meet the team

Principal Investigator

Zoë Druick

Zoë Druick is a Professor in the School of Communication at SFU. Her research considers histories, theories and trajectories of documentary and reality-based media with an emphasis on their intersection with biopolitical projects. Her single-authored books include Projecting Canada and A Married Couple, and her co-edited books include Programming Reality, The Grierson Effect, & Cinephemera: Archives, Ephemeral Cinema and New Screen Histories in Canada. As Principal Investigator on this project, Dr. Druick's work involves research into how cybernetic logics permeated Canadian educational television initiatves in the 1960s as well as countercultural media art networks.


Research Assistant

Alonso Melgar

Alonso is an MA student in the School of Communication at Simon Fraser University. His research focuses on how museums utilize media to conceptualize national culture and how their economic and political motives influence this. Other areas of interest include critical race studies, gender studies, and labor within the music industry.



Andrew Burke

Andrew Burke is an Associate Professor in the Department of English at the University of Winnipeg. His book, Hinterland Remixed: Media, Memory, and the Canadian 1970s, was published by McGill-Queen’s University Press in 2019. His work on the Distributed Networks project involves examining how uses of educational television in Canada signal towards processes of postwar modernization. Focusing specifically on the subgenre of the university promotional film in Canada, his contributions work to reveal the role of such films in creating and consolidating the idea and image of the modern institution.



Michael Darroch

Michael Darroch is Associate Dean, Academic and Associate Professor of Cinema and Media Arts in the School of Arts, Media, Performance, and Design at York University. His SSHRC-funded research projects on histories of arts and media education played a critical role in re-issuing the landmark interdisciplinary media studies journal Explorations (1953-59) co-edited by Marshall McLuhan, Edmund Carpenter, and Jaqueline Tyrwhitt. Dr. Darroch's recent research engages with histories of Toronto School communication and media studies, urban media cultures, and borderlands visual cultures.

Michael Darroch's Local Network

Research Assistant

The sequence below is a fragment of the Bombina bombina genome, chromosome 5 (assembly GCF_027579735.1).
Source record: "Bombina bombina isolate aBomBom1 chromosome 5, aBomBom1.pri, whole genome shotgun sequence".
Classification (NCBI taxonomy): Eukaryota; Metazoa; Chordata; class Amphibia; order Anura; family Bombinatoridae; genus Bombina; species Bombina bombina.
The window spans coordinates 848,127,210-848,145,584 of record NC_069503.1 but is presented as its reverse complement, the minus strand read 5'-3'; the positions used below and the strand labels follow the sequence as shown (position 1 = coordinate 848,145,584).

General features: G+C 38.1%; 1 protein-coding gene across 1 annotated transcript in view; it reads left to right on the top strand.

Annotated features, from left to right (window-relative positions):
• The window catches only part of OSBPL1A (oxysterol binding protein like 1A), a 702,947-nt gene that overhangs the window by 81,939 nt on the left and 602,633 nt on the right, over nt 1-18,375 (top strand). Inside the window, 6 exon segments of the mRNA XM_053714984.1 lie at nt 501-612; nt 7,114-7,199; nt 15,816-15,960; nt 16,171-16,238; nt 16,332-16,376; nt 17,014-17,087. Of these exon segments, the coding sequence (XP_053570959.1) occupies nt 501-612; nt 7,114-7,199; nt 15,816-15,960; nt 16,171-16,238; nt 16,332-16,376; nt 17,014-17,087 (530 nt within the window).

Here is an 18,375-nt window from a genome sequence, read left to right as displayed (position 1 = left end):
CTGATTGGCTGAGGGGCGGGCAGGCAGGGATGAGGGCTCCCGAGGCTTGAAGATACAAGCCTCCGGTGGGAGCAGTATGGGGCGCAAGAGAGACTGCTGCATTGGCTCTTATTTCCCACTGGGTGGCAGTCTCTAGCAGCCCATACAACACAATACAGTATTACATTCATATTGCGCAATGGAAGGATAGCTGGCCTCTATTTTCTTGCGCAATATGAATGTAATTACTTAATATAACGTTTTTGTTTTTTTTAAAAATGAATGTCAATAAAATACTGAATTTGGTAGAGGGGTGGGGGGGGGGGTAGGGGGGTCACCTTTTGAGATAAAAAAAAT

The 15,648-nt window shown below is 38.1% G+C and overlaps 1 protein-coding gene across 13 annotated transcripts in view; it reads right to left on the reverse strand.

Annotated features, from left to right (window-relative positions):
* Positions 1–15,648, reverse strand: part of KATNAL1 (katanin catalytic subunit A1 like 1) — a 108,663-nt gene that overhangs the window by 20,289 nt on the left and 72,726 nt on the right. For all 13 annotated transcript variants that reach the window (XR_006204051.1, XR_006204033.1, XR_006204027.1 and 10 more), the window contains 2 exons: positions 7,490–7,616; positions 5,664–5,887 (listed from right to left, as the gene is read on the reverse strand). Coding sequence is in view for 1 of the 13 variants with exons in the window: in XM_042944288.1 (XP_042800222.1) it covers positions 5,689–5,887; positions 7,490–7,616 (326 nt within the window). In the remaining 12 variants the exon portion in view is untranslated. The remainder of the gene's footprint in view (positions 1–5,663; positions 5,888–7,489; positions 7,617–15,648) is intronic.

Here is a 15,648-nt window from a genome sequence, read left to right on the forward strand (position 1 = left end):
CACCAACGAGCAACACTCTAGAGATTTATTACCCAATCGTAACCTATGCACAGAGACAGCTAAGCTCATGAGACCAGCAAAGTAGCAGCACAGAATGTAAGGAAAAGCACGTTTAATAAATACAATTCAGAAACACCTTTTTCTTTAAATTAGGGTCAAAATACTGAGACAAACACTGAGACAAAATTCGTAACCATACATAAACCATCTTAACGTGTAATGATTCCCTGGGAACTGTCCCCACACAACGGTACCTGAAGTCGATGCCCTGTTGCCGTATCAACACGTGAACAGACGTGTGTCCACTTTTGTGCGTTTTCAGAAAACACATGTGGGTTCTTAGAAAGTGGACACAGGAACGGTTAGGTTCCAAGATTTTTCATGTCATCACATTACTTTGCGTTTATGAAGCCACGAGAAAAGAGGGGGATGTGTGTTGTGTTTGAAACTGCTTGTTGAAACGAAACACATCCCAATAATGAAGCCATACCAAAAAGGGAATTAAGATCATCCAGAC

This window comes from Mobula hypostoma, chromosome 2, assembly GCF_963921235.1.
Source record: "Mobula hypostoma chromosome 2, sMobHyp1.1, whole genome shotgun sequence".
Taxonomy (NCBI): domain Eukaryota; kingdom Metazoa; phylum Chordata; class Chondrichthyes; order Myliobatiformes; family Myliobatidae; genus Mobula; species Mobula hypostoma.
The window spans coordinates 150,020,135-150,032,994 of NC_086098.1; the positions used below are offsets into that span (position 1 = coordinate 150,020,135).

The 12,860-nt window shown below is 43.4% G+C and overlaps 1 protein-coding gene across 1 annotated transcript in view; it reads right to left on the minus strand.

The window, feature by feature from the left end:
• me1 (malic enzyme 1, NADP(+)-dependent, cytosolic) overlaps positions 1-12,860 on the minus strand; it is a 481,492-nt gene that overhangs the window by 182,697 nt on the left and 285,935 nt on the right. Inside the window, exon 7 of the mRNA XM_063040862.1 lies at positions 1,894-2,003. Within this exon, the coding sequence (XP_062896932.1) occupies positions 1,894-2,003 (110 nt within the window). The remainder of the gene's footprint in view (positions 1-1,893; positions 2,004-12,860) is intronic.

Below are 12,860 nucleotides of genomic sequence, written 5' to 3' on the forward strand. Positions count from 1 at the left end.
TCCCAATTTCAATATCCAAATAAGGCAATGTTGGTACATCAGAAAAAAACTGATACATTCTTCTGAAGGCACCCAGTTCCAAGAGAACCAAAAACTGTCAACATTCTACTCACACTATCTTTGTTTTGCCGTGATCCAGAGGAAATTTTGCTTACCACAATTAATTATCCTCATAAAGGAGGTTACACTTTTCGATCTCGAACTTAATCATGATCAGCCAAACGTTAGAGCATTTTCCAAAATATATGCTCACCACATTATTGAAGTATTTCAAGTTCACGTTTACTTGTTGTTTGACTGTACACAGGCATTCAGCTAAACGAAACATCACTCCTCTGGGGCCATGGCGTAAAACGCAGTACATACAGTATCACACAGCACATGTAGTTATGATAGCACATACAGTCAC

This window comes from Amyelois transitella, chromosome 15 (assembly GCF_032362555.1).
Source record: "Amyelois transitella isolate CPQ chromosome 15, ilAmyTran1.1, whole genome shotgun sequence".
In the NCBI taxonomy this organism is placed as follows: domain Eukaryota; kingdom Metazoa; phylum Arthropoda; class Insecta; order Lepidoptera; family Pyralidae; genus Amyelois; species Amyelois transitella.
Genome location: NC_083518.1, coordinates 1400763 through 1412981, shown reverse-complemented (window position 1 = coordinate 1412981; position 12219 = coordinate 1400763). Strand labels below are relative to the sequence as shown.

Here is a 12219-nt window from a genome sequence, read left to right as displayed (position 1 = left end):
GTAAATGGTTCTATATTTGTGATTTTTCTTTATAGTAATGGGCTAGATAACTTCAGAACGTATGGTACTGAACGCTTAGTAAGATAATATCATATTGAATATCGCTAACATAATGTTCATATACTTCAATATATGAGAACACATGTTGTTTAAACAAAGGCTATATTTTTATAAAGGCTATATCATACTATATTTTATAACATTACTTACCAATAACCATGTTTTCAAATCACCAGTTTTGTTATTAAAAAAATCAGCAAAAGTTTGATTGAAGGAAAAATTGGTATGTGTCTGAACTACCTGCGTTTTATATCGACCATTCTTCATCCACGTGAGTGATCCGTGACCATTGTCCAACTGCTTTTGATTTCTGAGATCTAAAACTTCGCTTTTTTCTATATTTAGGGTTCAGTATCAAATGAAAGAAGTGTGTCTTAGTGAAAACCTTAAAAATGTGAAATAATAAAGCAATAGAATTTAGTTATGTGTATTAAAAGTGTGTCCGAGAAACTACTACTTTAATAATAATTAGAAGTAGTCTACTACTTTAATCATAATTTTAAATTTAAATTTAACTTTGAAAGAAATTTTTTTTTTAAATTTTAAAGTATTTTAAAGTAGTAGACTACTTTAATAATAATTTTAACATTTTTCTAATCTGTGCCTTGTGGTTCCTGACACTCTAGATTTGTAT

Jack O'Dwyer

Jack O’Dwyer is a fourth-year PhD student in Cinema & Media studies at York University,
Toronto. He received a BA and an MA in Film Studies from University College Cork,
Ireland. He has recently presented his research at Lancaster University, Dalhousie University,
and the University of Chicago. He has published in the journals EuropeNow and Mediapolis,
while an Oxford Bibliographies page is forthcoming. His research interests include cinematic duration, digital
cinema, diary films, cognitive film theory, trash cinema, experimental film, cinema and memory,
and cinephilia. His current primary object of study is one-shot filmmaking.


Ira Wagman

Ira Wagman is an Associate Professor of Media and Communication Studies at Carleton University. He is primarily interested in the history of television and its intersection with communication policy, media history, and the history of communication studies. Dr. Wagman's work on the Distributed Networks project includes examining the connection of educational media to religion, especially in relation to postwar social changes in Quebec and the changing positions of the Catholic Church on questions of media and communication. 


Mark Hayward

Mark Hayward is an Associate Professor of Communication Studies at York University. He focuses on on diasporic broadcast media, economic discourses in pop-culture and philosophical approaches to technologies. He is the author of Identity and Industry: Making Media Multicultural in Canada (McGill-Queen's Press-MQUP, 2019).


Jennifer VanderBurgh

Jennifer VanderBurgh is an Associate Professor in the Department of English Language and Literature at Saint Mary's University in Halifax, where she teaches courses on film, television, media and cultural memory, and is undergraduate coordinator of the Atlantic Canada Studies and Film Studies programs. Her work on the Distributed Networks project is to excavate the early history of the use of television in Nova Scotia classrooms - the first use of educational television in Canada. 


Liam Young

Liam Young is an Associate Professor in Communication and Media Studies at Carleton University. His areas of research include media theory, infrastructure studies, philosophies of technology and information, and critical internet studies. Dr. Young is the author of List Cultures: Knowledge and Poetics from Mesopotamia to BuzzFeed (Amsterdam University Press, 2017). His work on the Distributed Networks project involves researching Canada's Telidon project, a teletext service built upon existing TV networks, protocols, and devices during the later postwar period.